We recently held a one day conference here at CASA called Smart Cities. For the conference we built various exhibition pieces and my contribution to the conference was the London Data Table, a projection table the shape of Greater London. The table had various visualisation projected onto the surface; from live aircraft positions, live traffic and bike hire usage to movies of public transport over 24 hours. We got some great feedback from the attendees and I thought I would share my documentation of the whole process of build the table, from start to finish.
Step 1: The Planning
The biggest issue in this project was size. How big do we make the table? Can we find a projector with a short enough throw to project to the table? How were we going to mount the projector. I downloaded the outline of London from OS OpenData (http://os.openstreetmap.org/data/) and created a pdf of the London outline, this would serve as our master vector throughout the process. I’d be lying if I said we knew all the answers the questions at the start of the project but with a few calculations and a lot of paper we mocked up the outline on paper (to scale) and stuck it to the wall of the office.
Planning the project this way allowed us to see that a normal projector would be impractical (due to the distance required to project an image of that size) and that we would have to buy a short throw projector, not ideal. Time was against us so we ordered the projector, took the leap and started to build the table.
Step 2: Building the Table
I wanted this table to become a piece of furniture! There was no point putting in all this effort to build a table which would only last the length of the conference and then started to sag, as MDF eventually does. So after some advice from the staff in the Bartlett workshop I decided to order a 10ft x 5ft (3m x 1.5m) piece of birch plywood. Birch plywood has excellent strength with a beautiful finish but is some what more expensive that MDF.
Here at the Bartlett @ UCL we have an excellent workshop that has a wealth of tools including laser cutters, a full wood and metal workshop, 3D prototyping and a CNC milling machine. This would cut the outline from our sheet. Armed with an Adobe Illustrator file of Greater London, I exported to DXF (a CAD standard file format) and loaded it into the milling machine. Watch the video to see what happened next.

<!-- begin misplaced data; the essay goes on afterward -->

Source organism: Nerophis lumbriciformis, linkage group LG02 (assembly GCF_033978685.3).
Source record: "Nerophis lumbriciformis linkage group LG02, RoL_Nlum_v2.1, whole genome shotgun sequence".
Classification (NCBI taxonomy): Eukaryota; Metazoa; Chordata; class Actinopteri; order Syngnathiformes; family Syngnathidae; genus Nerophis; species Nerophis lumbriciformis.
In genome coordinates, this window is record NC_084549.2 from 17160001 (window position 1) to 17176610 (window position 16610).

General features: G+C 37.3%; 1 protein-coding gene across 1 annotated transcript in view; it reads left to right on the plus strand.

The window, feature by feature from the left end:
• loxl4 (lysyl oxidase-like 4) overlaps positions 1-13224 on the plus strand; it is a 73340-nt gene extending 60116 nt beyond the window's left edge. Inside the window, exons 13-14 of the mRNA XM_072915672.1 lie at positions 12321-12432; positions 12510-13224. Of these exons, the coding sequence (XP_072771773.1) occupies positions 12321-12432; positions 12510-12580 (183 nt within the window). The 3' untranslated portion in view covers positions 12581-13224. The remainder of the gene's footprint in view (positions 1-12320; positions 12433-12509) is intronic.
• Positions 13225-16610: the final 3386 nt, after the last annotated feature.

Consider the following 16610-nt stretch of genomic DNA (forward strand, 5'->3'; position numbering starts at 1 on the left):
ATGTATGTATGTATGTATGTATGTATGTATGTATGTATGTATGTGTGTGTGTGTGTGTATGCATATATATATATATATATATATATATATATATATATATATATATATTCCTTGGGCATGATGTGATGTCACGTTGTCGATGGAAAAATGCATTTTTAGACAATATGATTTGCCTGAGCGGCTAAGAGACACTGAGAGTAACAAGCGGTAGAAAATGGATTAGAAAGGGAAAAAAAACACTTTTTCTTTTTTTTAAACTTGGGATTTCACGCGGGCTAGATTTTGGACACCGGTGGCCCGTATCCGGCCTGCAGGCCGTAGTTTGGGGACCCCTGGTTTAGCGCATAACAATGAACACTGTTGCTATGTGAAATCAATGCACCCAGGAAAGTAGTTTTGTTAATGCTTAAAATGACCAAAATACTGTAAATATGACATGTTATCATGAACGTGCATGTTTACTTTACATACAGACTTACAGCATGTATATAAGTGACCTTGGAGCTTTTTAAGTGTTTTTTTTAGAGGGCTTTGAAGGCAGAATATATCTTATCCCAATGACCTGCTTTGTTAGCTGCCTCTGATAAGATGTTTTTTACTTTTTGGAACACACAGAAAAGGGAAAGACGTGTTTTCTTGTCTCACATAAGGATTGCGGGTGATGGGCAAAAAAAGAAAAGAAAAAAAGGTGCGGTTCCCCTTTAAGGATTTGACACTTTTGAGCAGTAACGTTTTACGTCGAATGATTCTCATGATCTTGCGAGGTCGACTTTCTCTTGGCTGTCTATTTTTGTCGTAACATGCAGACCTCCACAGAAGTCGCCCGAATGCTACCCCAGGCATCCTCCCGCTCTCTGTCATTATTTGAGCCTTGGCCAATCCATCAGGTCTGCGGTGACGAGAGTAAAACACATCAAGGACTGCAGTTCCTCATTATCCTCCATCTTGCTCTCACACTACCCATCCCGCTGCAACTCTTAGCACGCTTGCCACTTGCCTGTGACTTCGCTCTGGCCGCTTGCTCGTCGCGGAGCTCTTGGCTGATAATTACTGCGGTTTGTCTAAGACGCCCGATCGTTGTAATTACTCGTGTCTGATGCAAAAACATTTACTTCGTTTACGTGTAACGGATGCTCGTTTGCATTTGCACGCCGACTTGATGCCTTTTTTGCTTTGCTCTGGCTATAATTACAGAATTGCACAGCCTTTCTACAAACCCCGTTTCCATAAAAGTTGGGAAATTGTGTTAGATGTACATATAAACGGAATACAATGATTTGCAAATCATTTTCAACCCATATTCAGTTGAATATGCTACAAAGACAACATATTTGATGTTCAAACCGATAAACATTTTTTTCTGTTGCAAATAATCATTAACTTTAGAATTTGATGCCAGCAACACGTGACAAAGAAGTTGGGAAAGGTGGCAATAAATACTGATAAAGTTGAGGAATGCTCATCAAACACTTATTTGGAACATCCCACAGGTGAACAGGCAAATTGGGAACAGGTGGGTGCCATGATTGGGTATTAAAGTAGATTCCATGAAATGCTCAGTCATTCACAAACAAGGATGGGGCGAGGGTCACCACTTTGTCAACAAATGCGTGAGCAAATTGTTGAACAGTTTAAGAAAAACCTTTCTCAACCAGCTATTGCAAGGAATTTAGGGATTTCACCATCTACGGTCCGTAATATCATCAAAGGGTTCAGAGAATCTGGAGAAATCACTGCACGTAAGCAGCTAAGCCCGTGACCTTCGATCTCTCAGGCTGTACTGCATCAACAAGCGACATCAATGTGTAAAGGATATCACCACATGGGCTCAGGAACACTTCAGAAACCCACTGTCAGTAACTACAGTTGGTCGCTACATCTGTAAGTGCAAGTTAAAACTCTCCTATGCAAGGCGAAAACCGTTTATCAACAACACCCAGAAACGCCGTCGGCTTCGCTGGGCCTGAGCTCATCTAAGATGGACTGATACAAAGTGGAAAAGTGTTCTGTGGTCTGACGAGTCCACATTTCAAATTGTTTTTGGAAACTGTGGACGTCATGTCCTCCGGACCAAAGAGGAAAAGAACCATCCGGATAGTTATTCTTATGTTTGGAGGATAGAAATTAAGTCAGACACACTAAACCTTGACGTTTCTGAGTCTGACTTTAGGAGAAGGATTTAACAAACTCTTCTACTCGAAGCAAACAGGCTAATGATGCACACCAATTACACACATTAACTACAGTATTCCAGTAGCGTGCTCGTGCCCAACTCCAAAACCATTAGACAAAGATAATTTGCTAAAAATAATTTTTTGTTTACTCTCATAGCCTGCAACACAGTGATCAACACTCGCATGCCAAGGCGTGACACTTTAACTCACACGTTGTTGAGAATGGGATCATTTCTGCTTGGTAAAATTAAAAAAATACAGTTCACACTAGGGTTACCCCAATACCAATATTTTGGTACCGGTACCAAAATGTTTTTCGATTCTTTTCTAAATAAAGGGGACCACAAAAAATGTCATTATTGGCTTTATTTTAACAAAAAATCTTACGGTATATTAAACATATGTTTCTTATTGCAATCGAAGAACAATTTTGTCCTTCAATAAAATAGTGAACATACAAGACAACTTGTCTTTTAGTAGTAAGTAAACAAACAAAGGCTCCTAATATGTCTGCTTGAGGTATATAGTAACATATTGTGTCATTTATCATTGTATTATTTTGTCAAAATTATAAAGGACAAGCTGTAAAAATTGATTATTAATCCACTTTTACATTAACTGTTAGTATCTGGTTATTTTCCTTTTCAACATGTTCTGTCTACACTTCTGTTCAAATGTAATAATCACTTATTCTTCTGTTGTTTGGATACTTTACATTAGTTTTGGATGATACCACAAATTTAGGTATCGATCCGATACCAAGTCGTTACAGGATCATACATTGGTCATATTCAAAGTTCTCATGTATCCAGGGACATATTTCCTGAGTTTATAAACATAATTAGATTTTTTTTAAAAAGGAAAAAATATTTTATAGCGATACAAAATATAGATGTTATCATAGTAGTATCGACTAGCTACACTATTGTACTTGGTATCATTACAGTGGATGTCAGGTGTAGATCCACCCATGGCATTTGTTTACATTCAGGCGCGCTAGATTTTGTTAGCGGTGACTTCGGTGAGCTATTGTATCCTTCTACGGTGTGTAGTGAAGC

Within 10 minutes we had the outline of London cut out. A quick chisel to remove the frame and we were ready to go into the preparation stage.
Step 3: Preparation
Out of the whole project this was the most boring part. Sanding the table down for preparation then painting a layer, then sanding again. Repeat this 4 times until I got an even finish over the whole surface and the table top was complete. I used a standard white emulation, the same paint you would use for walls with 10% water added to ease application. After a whole day of painting and drying and this was what the table looked like from above.
Step 4: Table Legs and Projector
I had the idea straight from the start that I was going to use a set of legs from Ikea to quickly make a table. A trip to Ikea later we had a set of T-Legs from a Galant desk. Screwed them on and we have an instant table.
Step 5: Align the projector
This was the most time consuming part of the project, aligning the projected image to the table. We mounted the projector on a basketball stand, which was a great idea from George MacKerron, which was custom mount screwed into the projector mounts made of the same birch as the table top and filled the base with water for stability. We created another vector to align the river Thames to the table and adjusted the height of the stand to fit. The results were fantastic!
So there you go, that’s how you build a table the shape of London and create an exciting new exhibit to show off the vast number of open data visualisations we create at CASA. In the next few posts, I’ll go into the in’s and out of the software and how I created the base software and the Aircraft Visualisation that we displayed on the table.